Independent operators (IO), sole proprietors (SP), partners and executive officers (EO) are not covered under the Workplace Safety and Insurance Act, 1997, (WSIA) unless they apply for optional insurance or they are in the construction industry and are compulsorily covered.
Under the WSIA, compulsory coverage extends to IOs, SPs, partners and EOs in the construction industry, with certain exceptions. An individual in the construction industry who is exempt under policy 12-01-06, Expanded Compulsory Coverage in Construction, may make an application for optional insurance.
The WSIB reserves the right to determine whether an individual is a worker, an employer, an IO, or an EO.
The purpose of this policy is to outline who is eligible to apply for optional insurance.
An individual who is not automatically covered under the Act, but who the WSIB deems upon application to be a worker, to whom the insurance plan applies, is said to have optional insurance.
Individuals requesting optional insurance must indicate their consent by completing and signing the Optional Insurance Request/Change form. For information on how to apply for optional insurance, or to change the amount of optional insurance for those who currently have it, see 12-03-02, Optional Insurance.
Right of action
Individuals with optional insurance lose certain rights of action, see15-01-05, Third Party Rights of Action. Those considering optional insurance may wish to consult a lawyer to evaluate whether optional insurance will benefit them.
Except in the construction industry, if an individual applies for optional insurance and his or her status as either a worker or an IO is unclear, the WSIB uses the organizational test to determine the applicant's status, see 12-02-01, Workers and Independent Operators.
Individuals in the construction industry are IOs if they meet the criteria set out in policy 12-01-06, Expanded Compulsory Coverage in Construction.
To determine whether an individual is an EO of a corporation, the WSIB considers if,
- the name of the individual is recorded in the employer’s minute book as an officer/director, and/or
- the status of the individual can be verified in other documents that the WSIB may review including resolutions by the board of directors, corporate by-laws, or public records filed with other government authorities.
The WSIB may also determine who is an EO by examining the substance of the relationship between the individual and the employer. In such cases, the documentation listed above will be considered, but the substance of the relationship determines whether an individual is considered an EO.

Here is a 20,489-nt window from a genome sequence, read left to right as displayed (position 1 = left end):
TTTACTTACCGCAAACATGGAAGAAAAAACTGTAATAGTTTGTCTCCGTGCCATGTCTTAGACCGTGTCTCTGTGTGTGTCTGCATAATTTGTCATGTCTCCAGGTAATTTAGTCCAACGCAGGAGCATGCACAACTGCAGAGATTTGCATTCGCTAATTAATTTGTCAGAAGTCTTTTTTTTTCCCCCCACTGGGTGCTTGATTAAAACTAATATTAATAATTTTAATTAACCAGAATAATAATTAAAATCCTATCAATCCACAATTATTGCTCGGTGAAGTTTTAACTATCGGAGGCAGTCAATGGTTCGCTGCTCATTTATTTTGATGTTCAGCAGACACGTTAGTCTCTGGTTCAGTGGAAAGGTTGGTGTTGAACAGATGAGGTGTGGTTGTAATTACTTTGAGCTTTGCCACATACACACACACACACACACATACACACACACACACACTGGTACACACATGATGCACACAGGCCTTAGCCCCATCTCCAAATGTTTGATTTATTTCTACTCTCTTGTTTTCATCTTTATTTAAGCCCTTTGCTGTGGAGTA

The WSIB will consider a variety of factors when examining the substance of the relationship between the individual and employer, including whether the individual
- has been delegated the authority to act independently on behalf of the organization
- is wholly or partially responsible for the overall direction and control of the organization’s operations or financial affairs
- exercises a broad scope of authority to make decisions or formulate policies for the organization as a whole, rather than authority that is strictly limited to a specific branch or division
- has the ability to bind the organization.
Unincorporated organizations may have individuals who are determined to be EOs under this policy based on the WSIB's examination of the substance of the relationship, as noted above. This includes organizations such as non-profits, municipalities, boards, commissions and the provincial government; but does not include SPs.
Spouse and family members
For a spouse or family member to be eligible for optional insurance, he or she must be
- a partner or an executive officer, and
- active in the business, and in receipt of earnings.
Part-time domestic workers
The WSIB considers domestic workers to be IOs eligible for optional insurance if they work
- 24 hours a week or less for a single employer, or
- more than 24 hours a week in total for more than one employer, but not more than 24 hours a week for any single employer.
For more information, see 12-04-14, Domestic Workers.
Occupants of a private residence employing domestics for the purpose of operating and maintaining their household may not obtain optional insurance for themselves or the operations pertaining to their household.
For information on determining average earnings, see 12-03-02, Optional Insurance.
This policy applies to all decisions made on or after April 1, 2016.
This document replaces 12-03-03 dated January 2, 2013.
This document was previously published as:
12-03-03 dated October 12, 2004.
Workplace Safety and Insurance Act, 1997, as amended
Sections 2(1), 11(2), 12, 12.2, 26, 28
#2, March 22, 2016, Page 532